On 1 July 2018, the stay on ipso facto clauses introduced by the Treasury Laws Amendment (2017 Enterprise Incentives No. 2) Act 2017 (Act) came into effect and will apply to contracts entered into on or after that date. The Act, left a number of issues up in the air which were expected to be filled by regulations. Those regulations, and a declaration, were released in late June 2018, providing little time for contracting parties, and their advisors, to understand how the new laws would impact them before their commencement.
Ipso facto clauses generally allow a party to enforce a right typically to terminate on the occurrence of an insolvency event to a counter party to the contract. The exercise of such rights could often be the nail in the coffin for companies entering into formal restructuring arrangements where those companies rely heavily on their contracts with suppliers and customers.
The stay was therefore introduced to give companies in formal restructuring arrangements the best opportunity to trade out of their financial distress.
Contracts to which the stay does not apply
The Corporations Amendment (Stay on Enforcing Certain Rights) Regulations 2018 (First Regulations) sets out a lengthy list of contracts to which the stay will not apply. These contracts broadly include (among a number of other contracts):
- contracts with government bodies;
- contracts relating to securities, derivatives, bonds and other financial products;
- contracts providing for the management of financial investments;
- a contract in which the priority interests in particular property is affected; and
- contracts and arrangements under the Payment Systems and Netting Act 1998.
A significant criticism of the Act was that the stay could be circumvented by parties varying and extending existing contracts that were entered into prior to 1 July 2018. The First Regulations now addresses this issue by providing that the stay will not apply to the following:
a contract, agreement or arrangement entered into or renewed on or after 1 July 2018, but before 1 July 2023, as a result of either of the following:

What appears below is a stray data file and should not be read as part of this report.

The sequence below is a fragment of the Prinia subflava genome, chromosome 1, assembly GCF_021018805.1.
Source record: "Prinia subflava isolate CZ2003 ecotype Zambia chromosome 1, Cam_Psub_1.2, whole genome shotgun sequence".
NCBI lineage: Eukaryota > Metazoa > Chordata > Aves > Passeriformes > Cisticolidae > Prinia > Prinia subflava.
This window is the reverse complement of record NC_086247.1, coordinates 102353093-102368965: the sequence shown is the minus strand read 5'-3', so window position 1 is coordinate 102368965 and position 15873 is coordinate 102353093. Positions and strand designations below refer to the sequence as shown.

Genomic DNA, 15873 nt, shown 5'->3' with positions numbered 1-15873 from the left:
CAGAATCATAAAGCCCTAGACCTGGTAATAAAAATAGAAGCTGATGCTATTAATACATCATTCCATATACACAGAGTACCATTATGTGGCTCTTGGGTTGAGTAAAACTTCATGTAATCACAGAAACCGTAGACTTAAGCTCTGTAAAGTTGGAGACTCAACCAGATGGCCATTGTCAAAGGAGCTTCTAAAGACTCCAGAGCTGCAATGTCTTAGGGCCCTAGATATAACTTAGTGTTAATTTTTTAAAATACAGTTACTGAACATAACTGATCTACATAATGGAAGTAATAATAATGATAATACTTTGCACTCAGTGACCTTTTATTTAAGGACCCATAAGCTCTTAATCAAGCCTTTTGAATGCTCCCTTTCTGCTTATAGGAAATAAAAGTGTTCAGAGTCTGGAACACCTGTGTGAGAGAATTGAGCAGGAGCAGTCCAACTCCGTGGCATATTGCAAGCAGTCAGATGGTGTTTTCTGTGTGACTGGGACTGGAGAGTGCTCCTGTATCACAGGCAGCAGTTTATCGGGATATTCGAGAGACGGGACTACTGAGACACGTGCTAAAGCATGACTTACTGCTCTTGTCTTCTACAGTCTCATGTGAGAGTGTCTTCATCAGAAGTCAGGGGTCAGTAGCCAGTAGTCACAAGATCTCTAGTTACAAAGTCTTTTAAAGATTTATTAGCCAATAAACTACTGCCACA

- the novation of, or the assignment of one or more rights under a contract, agreement or arrangement entered into before1 July 2018;
- a variation of a contract, agreement or arrangement entered into before 1 July 2018.
This, in effect, creates a sunset date after which time parties will not be able to vary existing contracts so as to be able to rely on ipso facto clauses in those agreements.
The sunset date also applies to building contracts where the total sum of contracts for the building project exceeds $1 billion.
The Corporations Amendment (Stay on Enforcing Certain Rights) Regulations (No. 2) 2018, released one week after the First Regulations, amends a provision in the First Regulations to exclude from the effect of the stay contracts relating to the supply of essential or critical goods or services to a government body.
Rights which are not affected by the stay
In late June 2018, the Commonwealth Parliament also released the Corporations (Stay on Enforcing Certain Rights) Declaration 2018 (Declaration) which contains a list of contractual rights which will not be affected by the stay. Some of the rights which will not be affected include:
- the right to charge default interest;
- the right to terminate a forbearance arrangement;
- contractual set-off rights; and
- a right to assign, novate or otherwise transfer rights and obligations.
The Declaration also provides for circumstances in which the right to appoint a receiver will not be affected by the stay.
A receiver can still be appointed by a secured creditor over property of a company where it enters into a Part 5.1 arrangement or reconstruction (for example a scheme of arrangement), where that creditor has security over all or substantially all of the assets of the company.
Further, a receiver can be appointed by a secured creditor where an inferior secured creditor has taken steps to appoint a receiver to the property of the company. It should also be noted that a secured creditor which has security over all or substantially all of the assets of the company still has the right to appoint a receiver during the decision period (as that term is defined in the Corporations Act (Cth)) where the debtor company has been placed into administration.
Contracting parties should be aware that even where the stay operates, a party will still be able to terminate the contract for other defaults, including monetary defaults and non-monetary defaults. Moreover, and as a further relief to financiers, the financially distressed company will not be able to exercise a right against the financier for a new advance of money or credit during the period of the stay.
The regulations and the Declaration have added further certainty around the extent of the operation of the stay on ipso facto rights. The carve outs to the operation of the stay are significant and, in terms of the contracts to which the stay does not apply, are generally justified due to the nature of the goods or services to which those contracts relate.
In relation to those contracts to which the stay will apply, it remains to be seen whether the stay will have the effect of granting relief to financially distressed companies looking to revive themselves through formal restructuring processes. This is particularly so given contracting parties will still be able to enforce their contractual rights for default of monetary obligations, which are generally challenging for companies in those circumstances to meet.
Moreover, despite the stay, ipso facto clauses should remain in contracts as they may still grant enforceable rights.